In this second part of our Excel VLOOKUP tutorial, we will explore a few examples that will help you harness the power of VLOOKUP to cope with the most challenging Excel tasks. The samples imply that you know the basics of how this Excel function works. If not, you might want to start with Part 1 that explains VLOOKUP syntax and general usages.

Well, let's have a closer look at the following VLOOKUP formula examples:

## Excel vlookup with multiple criteria

The Excel VLOOKUP function is really great when it comes to searching across a database for a certain value. However, it lacks an important feature - its syntax allows for one lookup value only. But what if you want to look up by several conditions? The solution follows below : )

#### Example 1. Look up with 2 different criteria

Suppose you have a list of orders and you want to find the Qty. based on 2 criteria - "Customer Name" and "Product". A complicating factor is that each customer ordered multiple products, as you see in the table below:

A usual VLOOKUP formula won't do in this scenario, because it returns the first found value matching the lookup value you specify. So, if you want to know the quantity of "Sweets" ordered by "Jeremy Hill" and you write the formula `=VLOOKUP(B1,$A$5:$C$14,3,FALSE)`

, it will bring you "15" corresponding to "Apples" since this is the first match.

An easy workaround is creating an additional column that concatenates all the criteria you want, the *Customer* and *Product* columns in this sample. Remember, the concatenated column should always be the **left-most** column in your lookup range because this is where Excel VLOOKUP always searches for the lookup value.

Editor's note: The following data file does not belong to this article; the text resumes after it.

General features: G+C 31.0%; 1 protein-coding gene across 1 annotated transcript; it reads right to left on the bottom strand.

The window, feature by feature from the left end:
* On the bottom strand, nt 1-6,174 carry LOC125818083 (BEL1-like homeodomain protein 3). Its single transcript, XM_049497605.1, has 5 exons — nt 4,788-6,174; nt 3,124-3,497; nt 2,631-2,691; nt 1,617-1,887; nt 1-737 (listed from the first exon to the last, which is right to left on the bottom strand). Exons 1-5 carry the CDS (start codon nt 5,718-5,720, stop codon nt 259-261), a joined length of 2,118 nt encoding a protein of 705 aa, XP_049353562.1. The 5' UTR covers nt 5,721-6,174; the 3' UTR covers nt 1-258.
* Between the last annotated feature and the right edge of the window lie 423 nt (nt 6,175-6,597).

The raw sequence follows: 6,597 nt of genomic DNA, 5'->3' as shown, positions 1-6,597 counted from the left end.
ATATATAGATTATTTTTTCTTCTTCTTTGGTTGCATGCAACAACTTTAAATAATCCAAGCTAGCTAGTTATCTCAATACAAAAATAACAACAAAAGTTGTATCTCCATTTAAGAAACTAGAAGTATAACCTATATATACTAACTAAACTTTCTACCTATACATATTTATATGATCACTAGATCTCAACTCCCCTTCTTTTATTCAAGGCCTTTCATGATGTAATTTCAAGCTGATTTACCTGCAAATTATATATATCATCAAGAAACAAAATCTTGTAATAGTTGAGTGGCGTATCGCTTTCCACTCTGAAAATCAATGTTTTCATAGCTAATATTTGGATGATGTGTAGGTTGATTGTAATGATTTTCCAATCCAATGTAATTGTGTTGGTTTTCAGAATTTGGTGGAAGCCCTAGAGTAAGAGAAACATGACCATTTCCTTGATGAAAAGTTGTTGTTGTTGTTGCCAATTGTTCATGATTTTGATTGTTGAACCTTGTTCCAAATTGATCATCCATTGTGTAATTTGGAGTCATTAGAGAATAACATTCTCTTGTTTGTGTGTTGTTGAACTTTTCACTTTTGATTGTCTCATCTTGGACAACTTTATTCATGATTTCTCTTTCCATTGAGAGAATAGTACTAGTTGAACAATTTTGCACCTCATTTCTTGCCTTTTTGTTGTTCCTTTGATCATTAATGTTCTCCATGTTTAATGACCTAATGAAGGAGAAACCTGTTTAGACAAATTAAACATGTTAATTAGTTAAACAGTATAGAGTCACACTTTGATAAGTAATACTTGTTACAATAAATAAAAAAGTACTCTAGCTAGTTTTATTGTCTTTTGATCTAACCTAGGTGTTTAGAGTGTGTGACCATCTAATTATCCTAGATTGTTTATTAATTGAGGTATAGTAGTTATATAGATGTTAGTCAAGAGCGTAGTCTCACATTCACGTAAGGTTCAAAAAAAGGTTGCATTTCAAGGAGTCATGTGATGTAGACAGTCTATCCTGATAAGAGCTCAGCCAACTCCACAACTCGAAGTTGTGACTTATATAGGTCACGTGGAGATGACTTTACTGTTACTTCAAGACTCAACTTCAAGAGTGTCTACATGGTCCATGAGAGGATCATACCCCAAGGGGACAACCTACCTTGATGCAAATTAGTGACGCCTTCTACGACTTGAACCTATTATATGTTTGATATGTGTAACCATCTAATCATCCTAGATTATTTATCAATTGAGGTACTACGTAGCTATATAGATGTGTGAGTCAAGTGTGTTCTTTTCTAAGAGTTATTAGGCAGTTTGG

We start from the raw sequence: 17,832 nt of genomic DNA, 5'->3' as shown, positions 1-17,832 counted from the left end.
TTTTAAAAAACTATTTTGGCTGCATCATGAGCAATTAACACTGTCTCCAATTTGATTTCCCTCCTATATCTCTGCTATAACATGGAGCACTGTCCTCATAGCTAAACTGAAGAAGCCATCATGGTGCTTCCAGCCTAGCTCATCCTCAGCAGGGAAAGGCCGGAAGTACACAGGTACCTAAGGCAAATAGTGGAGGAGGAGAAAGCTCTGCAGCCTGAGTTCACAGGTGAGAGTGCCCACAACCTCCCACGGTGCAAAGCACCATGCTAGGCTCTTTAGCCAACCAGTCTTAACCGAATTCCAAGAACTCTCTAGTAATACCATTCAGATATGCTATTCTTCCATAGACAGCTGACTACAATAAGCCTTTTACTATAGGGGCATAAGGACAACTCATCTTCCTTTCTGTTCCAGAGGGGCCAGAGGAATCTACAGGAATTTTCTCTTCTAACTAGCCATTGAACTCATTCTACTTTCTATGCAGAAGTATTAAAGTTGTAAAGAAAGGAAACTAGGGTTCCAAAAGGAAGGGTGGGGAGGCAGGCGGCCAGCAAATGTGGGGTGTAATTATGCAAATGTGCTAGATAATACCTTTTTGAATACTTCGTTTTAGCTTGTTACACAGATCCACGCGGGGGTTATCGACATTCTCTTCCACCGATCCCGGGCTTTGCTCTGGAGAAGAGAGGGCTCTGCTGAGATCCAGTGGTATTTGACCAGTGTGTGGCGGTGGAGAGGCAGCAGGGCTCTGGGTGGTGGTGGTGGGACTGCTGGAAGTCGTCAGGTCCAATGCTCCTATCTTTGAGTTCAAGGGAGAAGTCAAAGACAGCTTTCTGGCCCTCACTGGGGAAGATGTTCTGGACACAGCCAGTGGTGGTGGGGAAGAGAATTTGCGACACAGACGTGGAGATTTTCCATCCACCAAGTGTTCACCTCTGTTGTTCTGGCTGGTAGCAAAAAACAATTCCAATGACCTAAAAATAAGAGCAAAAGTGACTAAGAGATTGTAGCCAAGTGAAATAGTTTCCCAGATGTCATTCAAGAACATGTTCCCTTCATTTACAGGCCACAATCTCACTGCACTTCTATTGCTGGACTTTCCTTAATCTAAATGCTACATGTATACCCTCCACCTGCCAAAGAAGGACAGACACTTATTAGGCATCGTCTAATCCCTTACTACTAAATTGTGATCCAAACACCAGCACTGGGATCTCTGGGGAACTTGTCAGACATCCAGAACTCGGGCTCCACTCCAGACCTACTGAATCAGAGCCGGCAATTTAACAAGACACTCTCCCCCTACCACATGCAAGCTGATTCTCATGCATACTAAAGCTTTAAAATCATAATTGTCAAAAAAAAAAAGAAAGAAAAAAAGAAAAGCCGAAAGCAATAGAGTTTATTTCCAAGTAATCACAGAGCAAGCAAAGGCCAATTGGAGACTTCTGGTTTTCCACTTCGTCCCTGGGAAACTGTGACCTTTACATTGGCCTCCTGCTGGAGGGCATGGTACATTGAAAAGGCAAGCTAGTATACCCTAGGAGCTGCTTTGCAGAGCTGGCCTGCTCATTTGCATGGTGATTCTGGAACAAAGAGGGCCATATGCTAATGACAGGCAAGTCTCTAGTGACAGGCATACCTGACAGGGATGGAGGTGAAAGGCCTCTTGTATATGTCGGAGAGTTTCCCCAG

So, you add a helper column to your table and copy a formula like this `=B2&C2`

across that column (or `=B2&" "&C2`

if you want to separate the concatenated values with a space to make the data more readable).

And then, you can use a simple VLOOKUP formula similar to this:

`=VLOOKUP("Jeremy Hill Sweets",$A$5:$C$14,3,FALSE)`

or

`=VLOOKUP(B1,$A$5:$C$14,3,FALSE)`

Where cell B1 contains your **concatenated lookup value** (*lookup_value*) and 3 is the number of the column containing the data you want to find (*col_index_num*).

#### Example 2. Vlookup with 2 criteria from a different worksheet

If you need to update your main table by pulling data from another table (different worksheet or workbook), then you can concatenate the lookup values directly in the formula that you enter in your main table.

The same as in the example above, you will need to add a helper column to your lookup table with concatenated lookup values and this should be the left-most column of the lookup range.

So, your VLOOKUP formula may look like this:

`=VLOOKUP(B2&" "&C2,Orders!$A&$2:$B$2,4,FALSE)`

.

Where columns B and C contain the customer names and product names, respectively, and Orders!$A&$2:$B$2 is your lookup table in another worksheet.

**Tip.**To make the formula easier-to-read, you can create a named range for the lookup table, and your formula will get simplified to this:

`=VLOOKUP(B2&" "&C2,Orders,4,FALSE)`

**Note.**For the formula to work, the left-most column of your lookup table must contain the look up values concatenated exactly as in your lookup criteria. As you see in the screenshot above, we concatenated values with a space in the lookup table, so we do the same in the lookup criteria of the VLOOKUP formula (B2&" "&C2).

Also, please remember about Excel VLOOKUP's limit of **255 characters**. The VLOOKUP function cannot search for a lookup value containing more than 255 chars. So, keep this number in mind and make sure the total length of your lookup criteria does not exceed this limit.

I agree that adding an additional column is not a very elegant solution and is not always acceptable. You can actually do without the "helper column", but in this case you would need a far more complex formula with a combination of INDEX and MATCH functions.